What is “Good, Relevant Content?”

This is the first in an ongoing series of tips for drawing your most qualified prospects to your site. See, your goal shouldn't just be to increase general traffic to your site, but to target your ideal client - who has highly specific needs and knows what they want. This is the system I use for my clients here at CRG; they are the result of 17 years of web design, research, and consulting with hundreds of preservation and custom building specialists. I was taught this system, and now I'm able to share them with you.

You already know the Search Engines are the way to draw new qualified web traffic to your website at low cost, but how do you put them to work for you? The key is to understand that the Search Engines win when they bring your prospect useful, relevant information. This puts you and them on the same team. All that Search Engines require of you is that you provide your visitors with good content — and that you follow the Search Engine rules for organization of content on your website.

TEXT IS KING. Many of our artisan web clients have told us that they don’t want to clutter their website with too many words. They say their prospects “don’t want to read a book” and that a picture of their work is worth a thousand words. The problem with this approach is that, unlike your visitor, the Search Engines cannot see images. They must rely entirely upon your words to determine whether your website is relevant to your prospect. Basically, if the Search Engines can’t tell what your website is about, they will bury it too deep in the search results to be found by your prospect. By all means, you can show your visitors good images of your work, but unless you tell them in plain English what it is you can do for them, the Search Engine can’t bring them to your website.

CHOOSE THE RIGHT KEYWORDS. So who decides what is “relevant”? Your prospect does when he or she enters keywords into the Search Engine! The Search Engine is seeking the most authoritative web resources for the keyword phrase your prospect uses. The more relevant your text is to your prospect's concerns, the more likely that the Search Engine will refer them to you. You've already learned to listen to the concerns of your prospect. Your website needs to do this as well as you do. So use the words your prospect naturally uses when first inquiring about your work, even if they aren’t technically correct. Be sure to incorporate alternates, plurals and even misspellings. Use what you already know about your prospect to make sure that his or her web search leads to your website.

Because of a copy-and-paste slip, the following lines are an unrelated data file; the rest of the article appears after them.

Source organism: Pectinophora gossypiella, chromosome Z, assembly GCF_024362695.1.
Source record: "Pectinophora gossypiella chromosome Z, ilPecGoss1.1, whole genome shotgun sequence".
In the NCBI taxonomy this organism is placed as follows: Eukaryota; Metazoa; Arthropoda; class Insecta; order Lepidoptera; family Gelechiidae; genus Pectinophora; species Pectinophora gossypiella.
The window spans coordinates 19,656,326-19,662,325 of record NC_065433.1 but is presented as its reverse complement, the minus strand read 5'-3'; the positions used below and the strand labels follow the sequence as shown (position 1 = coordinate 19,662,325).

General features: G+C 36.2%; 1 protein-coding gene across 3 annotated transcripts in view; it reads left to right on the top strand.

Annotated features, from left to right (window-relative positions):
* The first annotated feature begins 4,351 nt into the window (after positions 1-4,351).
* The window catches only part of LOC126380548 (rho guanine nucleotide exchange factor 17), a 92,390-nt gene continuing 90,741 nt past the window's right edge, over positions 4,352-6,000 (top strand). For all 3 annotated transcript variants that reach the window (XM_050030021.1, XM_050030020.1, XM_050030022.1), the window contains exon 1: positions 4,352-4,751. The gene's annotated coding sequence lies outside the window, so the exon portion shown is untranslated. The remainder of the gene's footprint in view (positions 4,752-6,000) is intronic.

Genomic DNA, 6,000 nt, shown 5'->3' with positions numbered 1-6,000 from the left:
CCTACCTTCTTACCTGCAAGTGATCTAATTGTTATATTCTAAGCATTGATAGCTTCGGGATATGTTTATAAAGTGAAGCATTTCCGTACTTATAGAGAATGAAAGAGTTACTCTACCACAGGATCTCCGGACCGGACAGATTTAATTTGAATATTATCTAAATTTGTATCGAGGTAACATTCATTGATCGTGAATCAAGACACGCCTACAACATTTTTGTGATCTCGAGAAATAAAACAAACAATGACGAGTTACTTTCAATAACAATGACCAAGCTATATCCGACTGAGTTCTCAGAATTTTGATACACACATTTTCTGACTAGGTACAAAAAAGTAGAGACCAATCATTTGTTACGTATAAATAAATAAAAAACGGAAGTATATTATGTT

GOOD CONTENT BUILDS TRAFFIC AND CONVERSIONS. Sharp, well written copy builds traffic from the search engines and converts your qualified visitor into a ready prospect who actually calls you. By all means, use keywords, but don’t overstuff the text with the identical keyword phrase in an attempt to influence the Search Engine. Too much of a good thing is a bad thing. Good writing addresses the concerns of your prospect directly, clearly, and naturally. Bad, repetitive writing can earn a Search Engine penalty. Focused, relevant content is the gold standard of the web. So communicate clearly and simply to your prospect and the Search Engines will refer your message to the right people.

QUANTITY COUNTS. If you are trying to add “more SEO juice” to your website (i.e., the ability to have Google give it high rankings for a wider range of Keywords), then you need more pages of relevant content – with specific page(s) devoted to each particular topic and set of Keywords (and all their variants) that you are trying to support.